Student Monitoring Companies Are Using Fake Answer Sites to Snitch on Test Takers

Student Monitoring Companies Are Using Fake Answer Sites to Snitch on Test Takers

Online test takers around the country are reportedly getting tricked into using fake answer sites surreptitiously snitching on them to universities, a sneaky practice some education advocates claim amounts to entrapment. In one case, prolific remote proctoring company Honorlock reportedly had around 12 of these “seed sites” linked to its service, with five still active.

Those honeypot sites — first detected by University of Central Florida computer science student Kurt Wilson and detailed in a recent Markup report — lure students in with what appears to be, at first glance, the answer to a plethora of wide-ranging college exam questions. The still-active sites which include “” and “,” present the visitors with two large buttons saying “show answer” or “hide answer.” Students who click either of these buttons annoyingly aren’t awarded an answer but instead receive a strange digital beeping sound. Dejected, most users will then quickly exit the page in frustration, not knowing the brief interaction served as a spying tool.


The linked honeypot sites can reportedly collect a visitor’s IP address to serve as proof they were trying to search for a test answer online, according to a Honorlock patent seen by The Markup and student media at Arizona State University. Additionally, an analysis of the site’s source code conducted by The Markup determined Honorlock can view a visitor’s mouse movements, what they entered into the site’s search bar, and evidence of where they may have clicked.

Education ethics experts cited in The Markup feared the sneaky tactics amount to digital entrapment. One of the experts, St. John’s University Associate Professor Ceceilia Parnther, said the physical world equivalent of Honorlock’s tactics would look something like teachers roaming a test room and slipping down pieces of paper claiming to wield answers, all but begging students to use them. That environment of inherent distrust and manipulation, Parnther said, could make students feel helpless and actually make them more likely to cheat.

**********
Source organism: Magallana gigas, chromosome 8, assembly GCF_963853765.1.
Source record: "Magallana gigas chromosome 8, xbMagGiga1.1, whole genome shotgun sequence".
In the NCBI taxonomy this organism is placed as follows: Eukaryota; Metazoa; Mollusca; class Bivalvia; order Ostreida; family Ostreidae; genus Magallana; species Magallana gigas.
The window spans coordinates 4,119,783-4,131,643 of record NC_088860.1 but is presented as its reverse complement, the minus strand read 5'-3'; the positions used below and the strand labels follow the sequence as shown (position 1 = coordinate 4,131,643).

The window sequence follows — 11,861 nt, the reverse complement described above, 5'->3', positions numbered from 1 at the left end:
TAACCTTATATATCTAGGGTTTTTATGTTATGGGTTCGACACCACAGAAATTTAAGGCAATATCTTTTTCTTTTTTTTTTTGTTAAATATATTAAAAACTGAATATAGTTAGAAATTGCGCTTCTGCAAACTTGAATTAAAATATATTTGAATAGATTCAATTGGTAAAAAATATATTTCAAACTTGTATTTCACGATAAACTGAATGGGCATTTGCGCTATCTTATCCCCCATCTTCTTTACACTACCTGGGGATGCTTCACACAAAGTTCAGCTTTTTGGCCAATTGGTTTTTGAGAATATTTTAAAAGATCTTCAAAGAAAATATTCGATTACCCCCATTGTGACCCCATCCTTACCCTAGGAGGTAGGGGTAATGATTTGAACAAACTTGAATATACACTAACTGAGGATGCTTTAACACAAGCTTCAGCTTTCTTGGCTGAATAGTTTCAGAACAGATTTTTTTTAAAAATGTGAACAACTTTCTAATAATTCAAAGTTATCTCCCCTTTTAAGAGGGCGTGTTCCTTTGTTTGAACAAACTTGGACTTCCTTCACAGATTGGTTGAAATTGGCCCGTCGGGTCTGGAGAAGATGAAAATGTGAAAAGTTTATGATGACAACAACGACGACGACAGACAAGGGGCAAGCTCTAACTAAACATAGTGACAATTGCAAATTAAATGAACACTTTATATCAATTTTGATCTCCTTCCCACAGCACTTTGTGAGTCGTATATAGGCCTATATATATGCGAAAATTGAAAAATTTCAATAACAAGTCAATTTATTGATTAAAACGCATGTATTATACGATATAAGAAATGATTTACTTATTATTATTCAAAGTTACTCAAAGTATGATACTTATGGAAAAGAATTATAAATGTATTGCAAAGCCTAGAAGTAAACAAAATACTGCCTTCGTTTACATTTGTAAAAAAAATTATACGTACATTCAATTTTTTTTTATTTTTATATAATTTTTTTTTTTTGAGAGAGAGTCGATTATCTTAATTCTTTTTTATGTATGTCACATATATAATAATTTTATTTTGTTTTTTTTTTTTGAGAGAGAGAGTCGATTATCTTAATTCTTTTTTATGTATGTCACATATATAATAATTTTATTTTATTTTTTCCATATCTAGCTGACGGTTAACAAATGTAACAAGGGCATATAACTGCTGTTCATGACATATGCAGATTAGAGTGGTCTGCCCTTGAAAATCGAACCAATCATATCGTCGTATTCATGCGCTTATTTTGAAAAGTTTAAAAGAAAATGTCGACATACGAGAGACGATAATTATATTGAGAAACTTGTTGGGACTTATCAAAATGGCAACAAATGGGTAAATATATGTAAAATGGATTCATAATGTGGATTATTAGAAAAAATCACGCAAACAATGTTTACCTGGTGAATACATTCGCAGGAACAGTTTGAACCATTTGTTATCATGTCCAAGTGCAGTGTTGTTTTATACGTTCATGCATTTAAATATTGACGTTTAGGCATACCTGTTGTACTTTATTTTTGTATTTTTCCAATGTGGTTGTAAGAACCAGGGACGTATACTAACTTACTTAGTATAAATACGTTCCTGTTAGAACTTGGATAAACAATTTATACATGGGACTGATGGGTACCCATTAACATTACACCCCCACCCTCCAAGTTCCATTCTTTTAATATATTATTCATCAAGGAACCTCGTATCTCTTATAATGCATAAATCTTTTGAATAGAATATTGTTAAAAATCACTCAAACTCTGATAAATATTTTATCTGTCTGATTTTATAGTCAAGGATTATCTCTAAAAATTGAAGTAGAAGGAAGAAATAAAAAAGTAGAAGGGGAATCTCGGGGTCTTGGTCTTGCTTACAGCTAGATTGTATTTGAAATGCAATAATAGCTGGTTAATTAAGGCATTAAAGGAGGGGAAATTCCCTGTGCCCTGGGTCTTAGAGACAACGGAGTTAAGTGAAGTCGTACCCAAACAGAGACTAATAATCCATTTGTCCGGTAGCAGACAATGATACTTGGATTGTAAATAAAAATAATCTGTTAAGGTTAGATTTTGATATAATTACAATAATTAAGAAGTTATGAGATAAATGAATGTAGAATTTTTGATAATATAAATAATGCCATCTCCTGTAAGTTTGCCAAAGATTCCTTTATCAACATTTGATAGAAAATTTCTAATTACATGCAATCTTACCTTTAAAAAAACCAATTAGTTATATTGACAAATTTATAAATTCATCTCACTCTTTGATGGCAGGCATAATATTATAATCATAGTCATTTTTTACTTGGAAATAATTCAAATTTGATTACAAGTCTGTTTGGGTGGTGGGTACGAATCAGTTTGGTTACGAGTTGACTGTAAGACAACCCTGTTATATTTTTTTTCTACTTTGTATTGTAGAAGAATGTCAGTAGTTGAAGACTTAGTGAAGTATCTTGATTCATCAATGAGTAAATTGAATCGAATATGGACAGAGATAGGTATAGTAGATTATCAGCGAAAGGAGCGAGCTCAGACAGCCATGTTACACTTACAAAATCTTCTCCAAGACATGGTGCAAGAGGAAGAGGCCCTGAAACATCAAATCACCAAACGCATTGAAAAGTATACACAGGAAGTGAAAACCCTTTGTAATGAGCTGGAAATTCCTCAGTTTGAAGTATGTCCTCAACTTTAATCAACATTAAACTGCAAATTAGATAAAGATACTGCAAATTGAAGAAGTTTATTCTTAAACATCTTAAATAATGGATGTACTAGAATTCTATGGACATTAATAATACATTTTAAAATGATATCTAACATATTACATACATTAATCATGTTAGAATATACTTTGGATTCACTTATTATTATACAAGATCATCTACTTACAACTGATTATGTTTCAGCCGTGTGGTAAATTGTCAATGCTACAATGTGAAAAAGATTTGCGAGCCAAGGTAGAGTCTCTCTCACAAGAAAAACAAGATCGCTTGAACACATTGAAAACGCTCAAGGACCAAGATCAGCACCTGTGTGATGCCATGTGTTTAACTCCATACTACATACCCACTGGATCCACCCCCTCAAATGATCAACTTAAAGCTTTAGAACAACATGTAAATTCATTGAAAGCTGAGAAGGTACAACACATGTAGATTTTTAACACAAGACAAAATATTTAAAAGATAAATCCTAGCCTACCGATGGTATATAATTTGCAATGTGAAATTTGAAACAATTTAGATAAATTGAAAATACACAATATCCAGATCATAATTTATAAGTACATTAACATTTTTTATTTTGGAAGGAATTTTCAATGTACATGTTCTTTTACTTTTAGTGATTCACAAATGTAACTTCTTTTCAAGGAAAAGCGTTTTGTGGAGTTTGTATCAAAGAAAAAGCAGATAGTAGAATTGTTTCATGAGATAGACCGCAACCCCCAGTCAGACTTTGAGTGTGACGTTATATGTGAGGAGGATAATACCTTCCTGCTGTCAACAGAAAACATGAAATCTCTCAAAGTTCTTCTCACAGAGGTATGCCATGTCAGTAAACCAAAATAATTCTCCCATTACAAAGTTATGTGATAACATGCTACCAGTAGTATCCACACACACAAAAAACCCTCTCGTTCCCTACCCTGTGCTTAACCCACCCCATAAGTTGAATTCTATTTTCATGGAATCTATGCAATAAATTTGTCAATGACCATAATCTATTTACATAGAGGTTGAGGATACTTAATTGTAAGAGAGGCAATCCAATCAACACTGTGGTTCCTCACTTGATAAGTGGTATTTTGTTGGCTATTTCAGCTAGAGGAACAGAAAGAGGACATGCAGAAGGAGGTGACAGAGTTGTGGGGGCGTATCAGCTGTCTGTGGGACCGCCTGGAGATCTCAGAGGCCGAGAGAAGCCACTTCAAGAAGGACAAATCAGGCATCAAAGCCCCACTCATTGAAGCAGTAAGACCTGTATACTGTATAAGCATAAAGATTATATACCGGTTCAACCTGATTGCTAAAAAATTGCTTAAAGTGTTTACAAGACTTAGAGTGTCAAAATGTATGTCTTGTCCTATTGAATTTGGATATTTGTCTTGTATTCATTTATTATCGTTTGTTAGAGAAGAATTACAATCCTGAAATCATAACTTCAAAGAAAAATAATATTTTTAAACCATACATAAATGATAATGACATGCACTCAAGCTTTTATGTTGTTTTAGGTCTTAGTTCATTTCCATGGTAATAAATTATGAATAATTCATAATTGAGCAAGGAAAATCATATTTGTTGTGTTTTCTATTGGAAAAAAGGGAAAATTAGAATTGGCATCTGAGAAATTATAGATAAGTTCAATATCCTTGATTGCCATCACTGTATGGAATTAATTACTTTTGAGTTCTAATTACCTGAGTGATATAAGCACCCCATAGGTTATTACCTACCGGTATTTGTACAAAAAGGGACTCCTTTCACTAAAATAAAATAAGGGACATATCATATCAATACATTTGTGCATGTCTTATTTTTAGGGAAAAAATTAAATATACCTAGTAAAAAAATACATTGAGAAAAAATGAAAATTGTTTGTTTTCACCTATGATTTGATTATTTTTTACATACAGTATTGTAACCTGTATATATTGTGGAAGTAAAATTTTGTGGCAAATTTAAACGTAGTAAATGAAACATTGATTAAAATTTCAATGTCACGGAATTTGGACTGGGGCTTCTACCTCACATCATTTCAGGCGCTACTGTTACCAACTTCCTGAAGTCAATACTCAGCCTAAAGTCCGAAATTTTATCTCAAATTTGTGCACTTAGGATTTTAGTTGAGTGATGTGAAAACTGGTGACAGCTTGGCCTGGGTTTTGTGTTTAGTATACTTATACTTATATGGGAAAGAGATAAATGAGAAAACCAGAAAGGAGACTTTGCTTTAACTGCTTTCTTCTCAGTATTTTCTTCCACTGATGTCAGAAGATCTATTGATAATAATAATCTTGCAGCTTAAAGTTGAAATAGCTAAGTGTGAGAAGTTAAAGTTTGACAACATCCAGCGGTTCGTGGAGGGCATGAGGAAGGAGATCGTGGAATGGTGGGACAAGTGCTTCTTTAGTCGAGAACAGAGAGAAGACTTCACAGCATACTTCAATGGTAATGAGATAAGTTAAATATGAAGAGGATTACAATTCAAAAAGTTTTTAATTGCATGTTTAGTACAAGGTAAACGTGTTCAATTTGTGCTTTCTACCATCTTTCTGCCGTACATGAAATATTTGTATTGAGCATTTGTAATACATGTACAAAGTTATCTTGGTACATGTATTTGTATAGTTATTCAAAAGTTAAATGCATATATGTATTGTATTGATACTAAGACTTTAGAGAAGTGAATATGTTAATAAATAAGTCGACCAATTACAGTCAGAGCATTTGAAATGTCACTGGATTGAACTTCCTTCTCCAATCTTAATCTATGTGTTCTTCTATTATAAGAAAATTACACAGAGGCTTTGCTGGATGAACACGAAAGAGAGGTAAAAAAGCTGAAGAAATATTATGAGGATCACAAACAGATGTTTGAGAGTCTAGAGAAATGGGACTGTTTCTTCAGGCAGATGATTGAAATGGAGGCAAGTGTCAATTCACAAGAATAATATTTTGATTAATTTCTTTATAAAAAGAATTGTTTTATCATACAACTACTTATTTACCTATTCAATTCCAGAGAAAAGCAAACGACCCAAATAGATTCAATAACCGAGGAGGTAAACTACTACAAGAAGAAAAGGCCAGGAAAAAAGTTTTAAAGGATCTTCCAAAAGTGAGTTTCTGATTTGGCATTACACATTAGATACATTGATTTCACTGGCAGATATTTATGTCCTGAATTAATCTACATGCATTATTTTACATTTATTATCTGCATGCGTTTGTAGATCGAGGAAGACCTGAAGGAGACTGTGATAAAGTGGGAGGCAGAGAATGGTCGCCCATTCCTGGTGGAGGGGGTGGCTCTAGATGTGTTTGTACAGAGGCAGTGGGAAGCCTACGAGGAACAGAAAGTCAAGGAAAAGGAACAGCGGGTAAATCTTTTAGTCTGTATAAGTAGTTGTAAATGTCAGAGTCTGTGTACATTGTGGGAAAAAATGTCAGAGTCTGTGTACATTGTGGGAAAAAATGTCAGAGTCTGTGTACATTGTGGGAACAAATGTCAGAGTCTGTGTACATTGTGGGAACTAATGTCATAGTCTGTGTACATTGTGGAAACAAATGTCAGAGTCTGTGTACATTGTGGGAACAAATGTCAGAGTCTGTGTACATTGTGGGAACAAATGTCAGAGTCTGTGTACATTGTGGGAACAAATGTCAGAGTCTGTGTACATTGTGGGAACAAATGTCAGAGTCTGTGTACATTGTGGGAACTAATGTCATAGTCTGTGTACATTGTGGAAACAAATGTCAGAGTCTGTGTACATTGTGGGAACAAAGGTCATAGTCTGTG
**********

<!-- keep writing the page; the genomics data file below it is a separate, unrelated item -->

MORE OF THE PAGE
“Students see that there’s an environment where it’s automatically assumed that they are not to be trusted,” Parnther told The Markup.

Honorlock did not immediately respond to Gizmodo’s request or comment.

The sudden shift to distance learning brought on by the pandemic has ushered in a tidal wave of interest in remote monitoring throughout education. A report released last year by the Centre for Democracy and Technology found that 81% of teachers surveyed said their school or school district used some form of surveillance software. That uptick disproportionately affects lower-income students who have no choice but to rely on devices provided by school districts, the report adds.

Regardless of how prevalent monitoring software actually is, students overwhelmingly believe they are being monitored. Nearly 60% of students surveyed by the CDT said they do not share their true thoughts or ideas because they believe they are being monitored, while another 80% said they were more careful about what they searched online.

Universities quickly adopted their own pandemic-fuelled remote monitoring tools to combat a supposed uptick in cheating despite a chasm of evidence proving the tools’ effectiveness. Though specific software varies, these remote monitoring companies generally deploy a mix of ​​ spyware, lockdown browsers, and webcam access to flag questionable actions and assign students a “risk score.” As Motherboard and others have previously reported, the requirements and limitations of these tools can border on the absurd. In one case, students at Wilfrid Laurier University were advised to avoid taking tests in rooms with posters featuring animal or human faces out of concern the tool’s facial recognition algorithm might confuse them for people standing in the room.

Honorlock’s flagship monitoring tool reportedly saw a boom in sales during the pandemic as well. Those tools are reportedly capable of verifying students’ identities through face scans and can even use specific phrases via a student’s computer microphone. Like other remote monitoring services, Honorlock has spurred vigorous debates over privacy and ethics at some schools. Last October, for example, students at The University of Wisconsin pleaded with administrators not to renew the company’s contract over concerns the software failed to properly identify students with darker skin tones.

“It’s a major invasion of privacy, and it doesn’t help our learning at all,” one UW student said in an interview with student paper The Badger Herald. The university renewed the contract despite the student opposition.

Universities could seemingly sidestep all this gargantuan investment in monitoring tools and the predictable public backlash if they simply committed to creating exams with questions less tailored to Google search answers. That, however, would require a somber, introspective look at the pedagogical mechanism underpinning education writ large. Monitoring tools offer a simple, if largely ineffective, escape hatch.